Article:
If you feel like drinking at a safe distance at home, a lot of your favourite bars have started to offer takeaway or delivery. Some of these offerings will continue, so make sure to call your favourite neighbourhood bar for orders and enquiries.  

Beach, hike
Beach, hike
Photograph: Shutterstock

Can I go to camps and beaches for fresh air?

Since July 15, the Leisure and Cultural Services Department (LCSD) public swimming pools and beaches, as well as the country parks, barbecue sites, and campsites under the management of the Agriculture, Fisheries and Conservation Department (AFCD), are temporarily closed.

However, LCSD's park lawns and outdoor jogging tracks will remain open.

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hong kong hiking
hong kong hiking
Hiking in Autumn

Ok, can I just go for an outdoor hike?

Any outdoor activities must be carried out whilst adhering to the social distancing rule. For the latest updates on facilities in country parks, call 1823 for enquiries or visit hiking.gov.hk.

gym personal training
gym personal training
Photograph: Courtesy One Personal Training

How about sports and fitness centres?

Gyms and fitness centres will remain closed until August 11. The LCSD's outdoor and indoor leisure facilities began reopening in phases last May but have also announced temporary closures. These facilities include sports centres, tennis courts, bowling greens, sports grounds, Ngau Chi Wan Park Archery Range, Shek O Obstacle Golf Course, Tuen Mun Recreation and Sports Centre, grass pitches, artificial turf soccer pitches, hard-surface pitches, gateball courts, table tennis tables, skateparks, roller skating rinks, roller hockey grounds, skateboard grounds, outdoor fitness equipment, model car play areas, cycling facilities (except for cycle paths), water sports centres.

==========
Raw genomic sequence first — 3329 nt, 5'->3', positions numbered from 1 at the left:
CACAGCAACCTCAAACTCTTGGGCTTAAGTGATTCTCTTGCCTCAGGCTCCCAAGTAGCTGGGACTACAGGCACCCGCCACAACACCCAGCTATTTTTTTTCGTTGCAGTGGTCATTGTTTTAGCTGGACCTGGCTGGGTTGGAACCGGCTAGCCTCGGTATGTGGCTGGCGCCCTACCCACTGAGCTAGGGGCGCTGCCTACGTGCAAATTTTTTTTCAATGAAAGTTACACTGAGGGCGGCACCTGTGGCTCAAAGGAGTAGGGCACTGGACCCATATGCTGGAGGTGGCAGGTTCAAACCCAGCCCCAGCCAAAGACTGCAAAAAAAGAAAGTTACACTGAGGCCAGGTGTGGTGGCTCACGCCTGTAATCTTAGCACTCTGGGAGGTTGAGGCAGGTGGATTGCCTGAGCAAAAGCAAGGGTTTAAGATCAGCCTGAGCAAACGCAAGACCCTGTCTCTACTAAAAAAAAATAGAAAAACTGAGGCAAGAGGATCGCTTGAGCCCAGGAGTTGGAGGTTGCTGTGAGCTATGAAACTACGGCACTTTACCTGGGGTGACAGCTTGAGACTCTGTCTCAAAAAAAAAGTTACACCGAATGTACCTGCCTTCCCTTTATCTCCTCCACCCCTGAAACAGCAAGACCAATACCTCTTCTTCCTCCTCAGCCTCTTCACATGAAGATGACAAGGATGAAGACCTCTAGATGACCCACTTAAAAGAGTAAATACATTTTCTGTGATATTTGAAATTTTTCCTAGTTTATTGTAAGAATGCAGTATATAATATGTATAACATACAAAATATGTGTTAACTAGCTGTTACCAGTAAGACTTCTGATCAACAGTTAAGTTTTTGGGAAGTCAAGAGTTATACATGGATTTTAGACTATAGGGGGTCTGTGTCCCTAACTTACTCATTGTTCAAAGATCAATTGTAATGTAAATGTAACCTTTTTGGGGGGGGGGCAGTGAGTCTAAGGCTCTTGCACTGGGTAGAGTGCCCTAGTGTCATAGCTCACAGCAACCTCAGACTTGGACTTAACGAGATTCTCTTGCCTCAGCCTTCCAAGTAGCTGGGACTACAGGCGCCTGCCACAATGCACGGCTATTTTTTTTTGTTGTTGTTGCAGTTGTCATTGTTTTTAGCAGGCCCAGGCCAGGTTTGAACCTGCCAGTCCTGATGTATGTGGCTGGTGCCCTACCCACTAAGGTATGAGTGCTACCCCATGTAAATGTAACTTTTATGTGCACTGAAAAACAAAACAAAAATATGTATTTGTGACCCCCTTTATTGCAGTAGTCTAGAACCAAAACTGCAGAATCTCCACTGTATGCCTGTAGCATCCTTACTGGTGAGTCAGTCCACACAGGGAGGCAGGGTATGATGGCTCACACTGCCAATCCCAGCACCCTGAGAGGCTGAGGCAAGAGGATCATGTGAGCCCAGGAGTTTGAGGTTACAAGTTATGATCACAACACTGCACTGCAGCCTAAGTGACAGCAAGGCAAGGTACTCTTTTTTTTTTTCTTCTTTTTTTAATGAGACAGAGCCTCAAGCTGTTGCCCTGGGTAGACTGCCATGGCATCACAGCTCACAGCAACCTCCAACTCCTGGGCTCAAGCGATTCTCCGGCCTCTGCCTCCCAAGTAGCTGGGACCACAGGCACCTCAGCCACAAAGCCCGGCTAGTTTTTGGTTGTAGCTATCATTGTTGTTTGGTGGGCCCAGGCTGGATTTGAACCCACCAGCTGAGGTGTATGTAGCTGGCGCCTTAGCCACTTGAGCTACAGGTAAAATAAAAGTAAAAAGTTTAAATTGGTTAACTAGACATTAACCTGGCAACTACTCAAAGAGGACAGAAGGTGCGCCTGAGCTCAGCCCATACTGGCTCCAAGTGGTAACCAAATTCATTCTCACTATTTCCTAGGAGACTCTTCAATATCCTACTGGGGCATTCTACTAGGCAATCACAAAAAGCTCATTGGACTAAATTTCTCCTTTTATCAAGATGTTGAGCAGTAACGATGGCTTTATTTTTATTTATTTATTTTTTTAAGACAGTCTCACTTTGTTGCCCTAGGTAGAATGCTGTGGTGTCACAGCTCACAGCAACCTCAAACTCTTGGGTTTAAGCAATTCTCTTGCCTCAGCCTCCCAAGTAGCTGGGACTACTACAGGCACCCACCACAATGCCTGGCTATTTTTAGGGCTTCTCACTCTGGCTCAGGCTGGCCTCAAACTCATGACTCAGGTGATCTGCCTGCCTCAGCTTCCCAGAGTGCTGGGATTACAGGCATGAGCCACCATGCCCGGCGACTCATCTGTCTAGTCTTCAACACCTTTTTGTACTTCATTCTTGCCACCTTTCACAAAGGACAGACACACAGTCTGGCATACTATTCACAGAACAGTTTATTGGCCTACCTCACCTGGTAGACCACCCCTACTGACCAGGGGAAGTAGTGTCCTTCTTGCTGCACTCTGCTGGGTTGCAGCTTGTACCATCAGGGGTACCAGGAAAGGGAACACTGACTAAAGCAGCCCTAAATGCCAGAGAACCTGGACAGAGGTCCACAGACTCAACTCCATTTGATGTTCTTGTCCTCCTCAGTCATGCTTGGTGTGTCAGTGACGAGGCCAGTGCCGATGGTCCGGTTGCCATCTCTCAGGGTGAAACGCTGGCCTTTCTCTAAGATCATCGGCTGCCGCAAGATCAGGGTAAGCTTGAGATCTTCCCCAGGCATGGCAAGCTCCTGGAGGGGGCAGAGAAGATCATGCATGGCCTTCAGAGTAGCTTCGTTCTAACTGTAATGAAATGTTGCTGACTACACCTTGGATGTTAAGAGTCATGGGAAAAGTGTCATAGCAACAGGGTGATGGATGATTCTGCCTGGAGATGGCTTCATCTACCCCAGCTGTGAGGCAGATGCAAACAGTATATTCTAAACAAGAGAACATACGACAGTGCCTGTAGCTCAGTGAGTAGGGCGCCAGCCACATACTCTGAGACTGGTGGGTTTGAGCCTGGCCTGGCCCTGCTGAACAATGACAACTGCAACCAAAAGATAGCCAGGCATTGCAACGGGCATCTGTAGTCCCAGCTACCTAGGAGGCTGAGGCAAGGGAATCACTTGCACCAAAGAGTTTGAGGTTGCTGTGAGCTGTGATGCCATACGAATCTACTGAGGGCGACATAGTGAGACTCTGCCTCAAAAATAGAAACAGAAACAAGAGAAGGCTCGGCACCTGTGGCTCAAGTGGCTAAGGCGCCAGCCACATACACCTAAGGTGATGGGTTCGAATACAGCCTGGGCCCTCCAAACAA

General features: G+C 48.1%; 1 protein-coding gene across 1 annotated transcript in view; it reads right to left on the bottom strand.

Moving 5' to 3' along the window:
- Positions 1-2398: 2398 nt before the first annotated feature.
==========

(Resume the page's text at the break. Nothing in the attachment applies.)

If you're planning to workout at home, check out our recommendations for the best fitness programs and dance classes online. 

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Kerry Hotel
Kerry Hotel
Photograph: Courtesy Kerry Hotel/Michael Weber

Can I book a staycation?

Hotels remain open, but of course, it is important to be responsible and always take precautionary measures to ensure your safety. Our local hotels are offering great staycation packages to welcome the summer months. Pack your bags and treat yourself to a vacation that's not too far away from home. 

Can I get a haircut in the nearest salon?

Yes, you can get a haircut. Barbershops and hair salons are allowed to operate because these establishments are exempted from the closure rule. Unfortunately, your manicures and pedicures will need to wait as beauty parlours are once again not allowed to operate until August 11. But if your manicurist is offering home service, you are allowed to book them because private dwellings are not subject to the regulations. Just make sure to practice appropriate safety measures like temperature screening, wearing masks, and performing hand hygiene.  

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Time Out editors recommend what to watch
Time Out editors recommend what to watch
Time Out Hong Kong

Can I finally go to the movie house?

Cinemas reopened on May 8 but were temporarily closed again since July 15. While we wait for the big screen to open, stream your favourite movies and TV shows from home. If you need some inspiration, here's a roundup of the best new local movies and Netflix shows now available in Hong Kong. 

Can I still travel?

The public is encouraged to avoid all non-essential travel outside the city. All Hong Kong residents returning to the city are required to submit a health declaration form and will undergo a saliva test for the COVID-19 virus at the Asia World Expo building. Residents are subject to a 14-day compulsory quarantine unless exempted under the 'Compulsory Quarantine of Certain Persons Arriving at Hong Kong from Foreign Places Regulation'.